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Care of the Aging Patient: From Evidence to Action | Clinician's Corner

Medical Care for the Final Years of Life “When You're 83, It's Not Going to Be 20 Years”

David B. Reuben, MD
JAMA. 2009;302(24):2686-2694. doi:10.1001/jama.2009.1871.
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The case of an 83-year-old man who has had a fall-related injury and continues to be the sole caregiver for his wife who has dementia exemplifies a common situation that clinicians face—planning for the final years of an elderly individual's life. To appropriately focus on the patient's most pressing issues, the approach should begin with an assessment of life expectancy and incorporation of evidence-based care whenever possible. Short-term issues are focused on efforts to restore the patient to his previous state of health. Mid-range issues address providing preventive care, identifying geriatric syndromes, and helping him cope with the psychosocial needs of being a caregiver. Long-term issues relate to planning for his eventual decline and meeting his goals for the end of life. Unfortunately, the workload and inefficiencies of primary care practice present barriers to providing optimal care for older patients. Systematic approaches, including team care, are needed to adequately manage chronic diseases and coordinate care.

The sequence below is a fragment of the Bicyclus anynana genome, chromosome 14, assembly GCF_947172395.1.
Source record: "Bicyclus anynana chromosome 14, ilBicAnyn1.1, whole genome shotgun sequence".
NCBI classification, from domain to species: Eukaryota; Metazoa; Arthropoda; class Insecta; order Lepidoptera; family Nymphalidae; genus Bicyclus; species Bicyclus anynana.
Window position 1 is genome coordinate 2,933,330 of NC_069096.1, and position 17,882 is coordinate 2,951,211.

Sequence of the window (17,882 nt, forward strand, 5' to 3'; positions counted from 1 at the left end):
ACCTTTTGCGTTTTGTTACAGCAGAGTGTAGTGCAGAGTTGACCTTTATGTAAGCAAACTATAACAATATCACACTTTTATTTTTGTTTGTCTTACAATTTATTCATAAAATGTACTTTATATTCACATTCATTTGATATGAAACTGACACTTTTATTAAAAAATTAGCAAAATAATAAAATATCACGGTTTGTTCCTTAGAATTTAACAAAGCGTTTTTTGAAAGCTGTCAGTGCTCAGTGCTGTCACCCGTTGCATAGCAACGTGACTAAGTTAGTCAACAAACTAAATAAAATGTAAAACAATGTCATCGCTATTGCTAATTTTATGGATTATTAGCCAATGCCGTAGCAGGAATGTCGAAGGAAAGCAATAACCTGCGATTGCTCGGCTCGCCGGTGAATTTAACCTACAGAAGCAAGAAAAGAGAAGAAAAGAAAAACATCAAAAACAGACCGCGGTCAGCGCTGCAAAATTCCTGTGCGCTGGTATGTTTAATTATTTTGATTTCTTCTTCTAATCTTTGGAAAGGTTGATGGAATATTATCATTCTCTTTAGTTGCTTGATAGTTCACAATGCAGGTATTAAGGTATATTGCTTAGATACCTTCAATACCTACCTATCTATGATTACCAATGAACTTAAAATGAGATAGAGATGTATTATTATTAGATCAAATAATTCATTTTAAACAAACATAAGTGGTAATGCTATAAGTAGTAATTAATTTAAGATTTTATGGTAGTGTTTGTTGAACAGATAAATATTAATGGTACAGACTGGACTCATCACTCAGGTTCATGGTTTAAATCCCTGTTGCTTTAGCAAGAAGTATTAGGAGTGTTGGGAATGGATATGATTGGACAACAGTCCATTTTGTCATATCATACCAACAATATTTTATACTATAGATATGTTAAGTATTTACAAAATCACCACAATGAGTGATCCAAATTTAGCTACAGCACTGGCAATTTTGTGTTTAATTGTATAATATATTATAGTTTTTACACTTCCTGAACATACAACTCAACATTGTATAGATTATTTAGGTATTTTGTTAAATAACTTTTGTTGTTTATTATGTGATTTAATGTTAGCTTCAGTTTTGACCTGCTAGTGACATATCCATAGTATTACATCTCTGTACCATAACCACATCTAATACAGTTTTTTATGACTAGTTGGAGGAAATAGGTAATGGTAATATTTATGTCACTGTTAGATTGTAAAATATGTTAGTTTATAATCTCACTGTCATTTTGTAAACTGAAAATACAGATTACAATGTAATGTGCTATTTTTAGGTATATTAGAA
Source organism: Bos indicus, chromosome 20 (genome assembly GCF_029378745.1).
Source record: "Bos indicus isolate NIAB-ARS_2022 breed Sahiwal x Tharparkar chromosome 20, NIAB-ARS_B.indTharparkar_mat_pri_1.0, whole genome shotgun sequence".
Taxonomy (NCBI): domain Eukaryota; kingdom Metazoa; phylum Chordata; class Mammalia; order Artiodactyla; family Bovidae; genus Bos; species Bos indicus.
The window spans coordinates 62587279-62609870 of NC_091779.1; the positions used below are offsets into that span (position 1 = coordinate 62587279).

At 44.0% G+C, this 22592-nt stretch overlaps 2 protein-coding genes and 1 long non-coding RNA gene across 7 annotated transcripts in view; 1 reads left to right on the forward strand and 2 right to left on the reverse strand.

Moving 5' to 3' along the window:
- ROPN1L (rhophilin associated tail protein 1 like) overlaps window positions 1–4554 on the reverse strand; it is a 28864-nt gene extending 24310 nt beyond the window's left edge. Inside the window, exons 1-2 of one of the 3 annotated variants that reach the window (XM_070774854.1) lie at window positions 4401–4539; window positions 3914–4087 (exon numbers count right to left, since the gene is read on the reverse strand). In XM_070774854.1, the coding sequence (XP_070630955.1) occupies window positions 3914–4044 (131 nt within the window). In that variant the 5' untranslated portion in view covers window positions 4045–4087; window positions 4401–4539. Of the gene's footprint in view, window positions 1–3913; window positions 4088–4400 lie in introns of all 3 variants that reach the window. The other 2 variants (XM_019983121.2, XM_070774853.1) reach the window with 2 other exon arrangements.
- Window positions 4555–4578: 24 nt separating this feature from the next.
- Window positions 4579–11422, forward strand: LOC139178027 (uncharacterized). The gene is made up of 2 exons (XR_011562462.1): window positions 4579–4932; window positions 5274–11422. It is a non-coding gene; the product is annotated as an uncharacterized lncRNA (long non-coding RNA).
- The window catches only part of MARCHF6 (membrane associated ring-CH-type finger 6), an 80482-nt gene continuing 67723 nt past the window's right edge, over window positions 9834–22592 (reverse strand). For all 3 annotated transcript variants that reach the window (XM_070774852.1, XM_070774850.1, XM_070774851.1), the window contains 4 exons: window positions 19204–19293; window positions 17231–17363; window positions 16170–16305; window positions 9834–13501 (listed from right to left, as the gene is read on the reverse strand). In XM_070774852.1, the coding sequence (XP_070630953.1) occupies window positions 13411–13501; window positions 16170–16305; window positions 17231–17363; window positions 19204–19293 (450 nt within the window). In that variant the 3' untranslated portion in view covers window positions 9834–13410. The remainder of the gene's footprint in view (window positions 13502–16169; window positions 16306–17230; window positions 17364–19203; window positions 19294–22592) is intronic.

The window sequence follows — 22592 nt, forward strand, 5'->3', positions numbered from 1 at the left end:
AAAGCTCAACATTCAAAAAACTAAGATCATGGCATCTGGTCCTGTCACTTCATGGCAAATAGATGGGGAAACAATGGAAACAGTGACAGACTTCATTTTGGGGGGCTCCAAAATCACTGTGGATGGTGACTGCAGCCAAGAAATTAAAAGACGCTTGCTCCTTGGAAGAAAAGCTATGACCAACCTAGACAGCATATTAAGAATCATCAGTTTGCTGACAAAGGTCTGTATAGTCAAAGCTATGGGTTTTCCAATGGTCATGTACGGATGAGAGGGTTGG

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Figure. Hypothetical Trajectories of Functional Decline for Mr Z
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Possible future functional and health status trajectories for Mr Z. Trajectory A assumes good health and gradual functional decline with Mr Z living twice the median survival of 85-year-old US men. Trajectory B assumes that he develops a chronic degenerative disease (eg, Alzheimer disease, Parkinson disease) and experiences steady functional decline with a period of prolonged functional dependency and the expected length of survival. Trajectory C assumes a sudden catastrophic event (eg, hip fracture, stroke) with some functional improvement but without return to baseline and a shorter than expected life.




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